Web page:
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  • Writer's picturePiet Stoker (PhD)

Gardening with Indigenous trees - A price and quality check

Indigenous tree prices vary significantly

If there is one thing in the Tree Industry that is NOT true, is the age old saying "You get what you pay for".

I recently surveyed prices and quality of tree species on offer at three retail nurseries in the eastern suburbs of Pretoria. This blog reports my findings and also speculates where the industry may be heading.

As to tree species, I found that all nurseries surveyed carry stock of the popular species:

Wid olive; River bushwillow,

Karree; Wild plum,

White stinkwood; Tree wisteria,

Fever tree and Monkey thorn

Survey 1: Well known chain of retail nursery outlets

As to species, there was not much more to choose from than the popular species listed above.

Prices are offered per bag size as follows:

20L at R550

50L at R1600

100L at R3800 (with a limited time special price at R2500)

As to quality - I did the survey in mid-winter and admit that it is not the best time to judge the growth vigor of trees. Notwithstanding I thought the trees' quality was rather poor. It was clear that most of the stock have been standing for a long time and seem to be pot-bound.

Survey 2: Upmarket garden center

A broader range of species are offered here, totaling about 20 . It included species such as River bells, Umzimbeet, White milkwood and Baobab.

Prices are offered per species and bag size:

10L at R90-R186 (Limited choice of species)

20L at R180-R286. (Wider choice of species) Fever tree for example, was priced at R240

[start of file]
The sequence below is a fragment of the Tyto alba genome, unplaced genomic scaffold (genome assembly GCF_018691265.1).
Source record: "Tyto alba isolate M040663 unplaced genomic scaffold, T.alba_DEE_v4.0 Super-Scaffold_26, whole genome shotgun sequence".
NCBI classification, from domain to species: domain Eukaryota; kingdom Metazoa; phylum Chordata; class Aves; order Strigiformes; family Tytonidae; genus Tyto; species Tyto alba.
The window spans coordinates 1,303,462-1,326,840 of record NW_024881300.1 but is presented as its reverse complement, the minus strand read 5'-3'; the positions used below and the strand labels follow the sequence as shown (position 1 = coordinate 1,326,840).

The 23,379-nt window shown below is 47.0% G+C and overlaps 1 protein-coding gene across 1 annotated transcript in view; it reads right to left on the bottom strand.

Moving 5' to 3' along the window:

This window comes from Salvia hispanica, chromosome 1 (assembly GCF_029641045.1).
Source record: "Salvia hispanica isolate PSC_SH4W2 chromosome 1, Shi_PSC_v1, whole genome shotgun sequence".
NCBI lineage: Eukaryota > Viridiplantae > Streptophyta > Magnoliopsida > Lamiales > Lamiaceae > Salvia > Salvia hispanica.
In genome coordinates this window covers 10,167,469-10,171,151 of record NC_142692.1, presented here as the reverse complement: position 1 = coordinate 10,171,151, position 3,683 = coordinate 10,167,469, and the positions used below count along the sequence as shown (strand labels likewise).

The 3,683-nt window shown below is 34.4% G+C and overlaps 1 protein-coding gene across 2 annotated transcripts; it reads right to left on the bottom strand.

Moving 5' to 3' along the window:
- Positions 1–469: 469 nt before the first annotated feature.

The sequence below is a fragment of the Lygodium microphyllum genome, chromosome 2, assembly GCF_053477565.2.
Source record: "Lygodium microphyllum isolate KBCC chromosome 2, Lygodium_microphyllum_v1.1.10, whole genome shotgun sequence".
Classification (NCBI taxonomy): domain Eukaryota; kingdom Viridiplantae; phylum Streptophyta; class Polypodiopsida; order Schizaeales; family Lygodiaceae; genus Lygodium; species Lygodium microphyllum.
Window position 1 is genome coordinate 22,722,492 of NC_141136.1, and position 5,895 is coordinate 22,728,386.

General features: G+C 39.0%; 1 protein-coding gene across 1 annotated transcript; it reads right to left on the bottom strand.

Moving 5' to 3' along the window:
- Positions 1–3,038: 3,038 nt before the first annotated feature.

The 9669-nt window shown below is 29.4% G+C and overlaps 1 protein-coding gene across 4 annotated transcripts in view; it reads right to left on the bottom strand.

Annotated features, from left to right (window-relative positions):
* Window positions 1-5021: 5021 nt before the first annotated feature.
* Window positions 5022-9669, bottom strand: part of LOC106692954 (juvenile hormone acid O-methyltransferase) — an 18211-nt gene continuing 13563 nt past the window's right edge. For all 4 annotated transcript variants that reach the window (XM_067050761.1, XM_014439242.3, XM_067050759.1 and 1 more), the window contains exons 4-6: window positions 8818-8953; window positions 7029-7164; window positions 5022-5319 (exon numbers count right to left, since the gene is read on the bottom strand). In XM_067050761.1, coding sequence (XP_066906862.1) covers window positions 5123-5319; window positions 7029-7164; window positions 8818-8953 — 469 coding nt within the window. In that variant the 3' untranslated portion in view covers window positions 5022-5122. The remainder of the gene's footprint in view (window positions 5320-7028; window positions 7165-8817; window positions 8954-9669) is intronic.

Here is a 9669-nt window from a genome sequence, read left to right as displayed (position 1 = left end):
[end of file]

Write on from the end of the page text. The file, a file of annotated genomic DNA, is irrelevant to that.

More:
40/50L at R596-R753 (Limited choice of species)

There were no trees in 100L

Quality was slightly better than it was for survey 1, but in my view still sub-standard

Survey 3: Your nursery around the corner

I found a few surprises here, for example Toad tree and Marula.

Prices were inconsistent. The same species in the same bag size had different prices, yet with no apparent difference in quality. Bag sizes were incorrectly labeled. For example as a 50L bag, whereas the bag size was not more than 30L; and as a 100L bag, whereas it was at most 60L

Prices for what I thought is more or less 20L, ranged between R295 to R395

Prices for what I thought is more or less 50L, ranged between R495 to R1495

Prices for trees that were claimed to be in 100L bags ranged from R1995-R2495

In this instance the quality of the stock was appalling.

Tree quality should be considered when buying trees

What is to be learned from the above?

1) Prices vary significantly. You can easily buy yourself a cat in the bag!

2) Retail nurseries in the area surveyed offer limited choices when it comes to tree species.

3) Quality is below standard for most cases and in some cases really poor.

The future of the tree retail industry

Where is the industry heading?

I predict that the tree retail industry is going to move to the cloud. As more buyers realize that you can buy your trees from expert growers with the click of a mouse - in much the same way as you can buy just about anything from the "takealot.coms" of this world. Sourcing trees via the cloud offer you:

1) Access to expert advice on which trees to plant depending on purpose, climate and location.

2) Delivery to your doorstep.

3) Quality trees, ensured by quality assurance mechanisms such as social media and reviews as enabled (for example) by Google My Business.

4) And last but not least, at prices significantly lower than sourcing them from traditional nursery outlets.

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